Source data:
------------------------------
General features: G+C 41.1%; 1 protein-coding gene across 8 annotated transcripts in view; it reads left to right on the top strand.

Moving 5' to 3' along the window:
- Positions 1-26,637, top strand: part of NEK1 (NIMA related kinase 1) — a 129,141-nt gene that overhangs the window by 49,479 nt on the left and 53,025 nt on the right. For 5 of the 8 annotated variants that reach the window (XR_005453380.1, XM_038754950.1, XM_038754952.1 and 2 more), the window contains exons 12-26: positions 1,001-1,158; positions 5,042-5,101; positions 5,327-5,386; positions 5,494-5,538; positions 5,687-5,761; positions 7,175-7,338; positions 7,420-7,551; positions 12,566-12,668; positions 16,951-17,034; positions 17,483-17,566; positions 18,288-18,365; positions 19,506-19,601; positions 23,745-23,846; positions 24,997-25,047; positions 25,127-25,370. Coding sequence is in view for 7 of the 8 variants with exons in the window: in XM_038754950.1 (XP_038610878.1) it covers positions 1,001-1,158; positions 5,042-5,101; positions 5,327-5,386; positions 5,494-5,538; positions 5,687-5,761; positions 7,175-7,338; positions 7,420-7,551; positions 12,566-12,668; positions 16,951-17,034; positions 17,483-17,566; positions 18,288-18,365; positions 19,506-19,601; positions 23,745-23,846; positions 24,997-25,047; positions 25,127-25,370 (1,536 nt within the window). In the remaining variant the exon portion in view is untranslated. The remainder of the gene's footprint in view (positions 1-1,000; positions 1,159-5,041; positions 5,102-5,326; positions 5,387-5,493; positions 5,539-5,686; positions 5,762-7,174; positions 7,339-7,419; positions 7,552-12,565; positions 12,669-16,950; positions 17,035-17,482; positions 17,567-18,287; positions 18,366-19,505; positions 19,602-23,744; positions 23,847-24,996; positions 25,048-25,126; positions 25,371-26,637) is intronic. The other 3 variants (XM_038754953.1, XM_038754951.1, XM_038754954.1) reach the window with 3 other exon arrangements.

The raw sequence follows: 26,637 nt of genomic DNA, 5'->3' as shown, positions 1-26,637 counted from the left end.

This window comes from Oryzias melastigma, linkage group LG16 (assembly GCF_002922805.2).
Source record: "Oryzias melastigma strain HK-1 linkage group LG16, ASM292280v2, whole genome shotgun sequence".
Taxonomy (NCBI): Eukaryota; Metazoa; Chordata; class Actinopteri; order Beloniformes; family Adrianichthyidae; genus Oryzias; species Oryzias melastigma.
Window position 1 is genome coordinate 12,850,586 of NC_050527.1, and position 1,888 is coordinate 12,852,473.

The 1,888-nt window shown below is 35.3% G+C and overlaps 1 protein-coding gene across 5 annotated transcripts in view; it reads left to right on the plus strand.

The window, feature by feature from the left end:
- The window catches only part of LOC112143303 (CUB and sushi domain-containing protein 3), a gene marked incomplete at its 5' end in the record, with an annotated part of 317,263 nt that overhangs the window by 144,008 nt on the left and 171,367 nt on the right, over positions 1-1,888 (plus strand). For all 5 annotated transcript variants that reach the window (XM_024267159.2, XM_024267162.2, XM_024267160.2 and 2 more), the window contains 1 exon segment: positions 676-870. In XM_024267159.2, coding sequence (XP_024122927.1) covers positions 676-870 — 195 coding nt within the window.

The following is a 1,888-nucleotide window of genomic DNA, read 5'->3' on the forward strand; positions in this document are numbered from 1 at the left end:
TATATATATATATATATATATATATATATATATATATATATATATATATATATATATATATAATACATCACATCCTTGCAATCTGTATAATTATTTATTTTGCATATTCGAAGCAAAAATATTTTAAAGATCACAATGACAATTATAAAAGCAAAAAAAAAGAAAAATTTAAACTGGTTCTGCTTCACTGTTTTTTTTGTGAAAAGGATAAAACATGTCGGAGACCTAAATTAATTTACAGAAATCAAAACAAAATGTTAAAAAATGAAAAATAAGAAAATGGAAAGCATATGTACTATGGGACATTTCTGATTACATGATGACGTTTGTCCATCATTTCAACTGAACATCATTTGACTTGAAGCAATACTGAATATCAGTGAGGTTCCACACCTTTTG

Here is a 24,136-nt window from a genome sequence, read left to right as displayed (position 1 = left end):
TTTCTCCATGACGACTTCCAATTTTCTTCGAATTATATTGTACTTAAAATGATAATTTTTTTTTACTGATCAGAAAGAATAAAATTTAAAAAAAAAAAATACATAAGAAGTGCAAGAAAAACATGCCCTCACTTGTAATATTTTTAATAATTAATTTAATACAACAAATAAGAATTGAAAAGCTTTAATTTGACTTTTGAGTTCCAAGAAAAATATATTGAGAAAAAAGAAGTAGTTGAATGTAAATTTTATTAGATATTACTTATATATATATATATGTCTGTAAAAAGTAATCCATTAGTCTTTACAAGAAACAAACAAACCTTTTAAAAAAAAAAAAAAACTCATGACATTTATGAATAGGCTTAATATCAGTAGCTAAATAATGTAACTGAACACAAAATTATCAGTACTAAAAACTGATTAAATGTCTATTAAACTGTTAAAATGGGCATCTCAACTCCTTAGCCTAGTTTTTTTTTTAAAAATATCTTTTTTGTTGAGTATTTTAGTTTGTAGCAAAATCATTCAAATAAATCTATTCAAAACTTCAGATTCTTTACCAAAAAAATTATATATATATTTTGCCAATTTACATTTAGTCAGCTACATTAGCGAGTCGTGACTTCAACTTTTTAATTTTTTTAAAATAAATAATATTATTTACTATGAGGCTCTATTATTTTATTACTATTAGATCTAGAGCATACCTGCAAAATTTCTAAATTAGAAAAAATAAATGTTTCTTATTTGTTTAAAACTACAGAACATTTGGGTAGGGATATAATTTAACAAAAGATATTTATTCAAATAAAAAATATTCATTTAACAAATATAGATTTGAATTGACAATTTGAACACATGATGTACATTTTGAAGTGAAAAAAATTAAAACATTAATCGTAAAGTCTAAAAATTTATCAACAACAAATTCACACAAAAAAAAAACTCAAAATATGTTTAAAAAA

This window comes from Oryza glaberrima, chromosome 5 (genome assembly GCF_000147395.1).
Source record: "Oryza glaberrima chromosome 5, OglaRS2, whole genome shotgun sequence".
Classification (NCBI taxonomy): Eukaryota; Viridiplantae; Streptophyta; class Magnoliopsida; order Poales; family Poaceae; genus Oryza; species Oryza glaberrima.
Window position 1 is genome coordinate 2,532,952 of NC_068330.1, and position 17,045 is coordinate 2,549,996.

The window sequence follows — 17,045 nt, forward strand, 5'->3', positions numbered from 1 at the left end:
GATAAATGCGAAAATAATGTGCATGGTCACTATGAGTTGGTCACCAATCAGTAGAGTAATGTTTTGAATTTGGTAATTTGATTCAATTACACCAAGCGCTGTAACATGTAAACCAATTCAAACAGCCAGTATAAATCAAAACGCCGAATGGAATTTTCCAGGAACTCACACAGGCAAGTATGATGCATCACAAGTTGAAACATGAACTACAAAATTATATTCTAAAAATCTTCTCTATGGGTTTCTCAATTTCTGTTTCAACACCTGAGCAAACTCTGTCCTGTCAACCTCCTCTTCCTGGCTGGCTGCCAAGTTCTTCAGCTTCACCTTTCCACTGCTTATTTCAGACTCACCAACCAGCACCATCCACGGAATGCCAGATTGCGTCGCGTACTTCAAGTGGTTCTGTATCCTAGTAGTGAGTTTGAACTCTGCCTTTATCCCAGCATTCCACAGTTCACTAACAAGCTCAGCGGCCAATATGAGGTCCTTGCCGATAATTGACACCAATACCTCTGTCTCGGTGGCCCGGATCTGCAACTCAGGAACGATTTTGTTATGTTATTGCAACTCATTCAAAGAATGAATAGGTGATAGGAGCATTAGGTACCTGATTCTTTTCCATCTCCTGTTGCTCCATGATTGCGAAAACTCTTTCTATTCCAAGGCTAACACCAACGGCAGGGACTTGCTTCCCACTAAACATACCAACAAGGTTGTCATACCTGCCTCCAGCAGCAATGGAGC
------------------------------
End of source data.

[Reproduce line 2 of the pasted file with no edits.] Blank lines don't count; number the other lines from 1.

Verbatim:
Moving 5' to 3' along the window: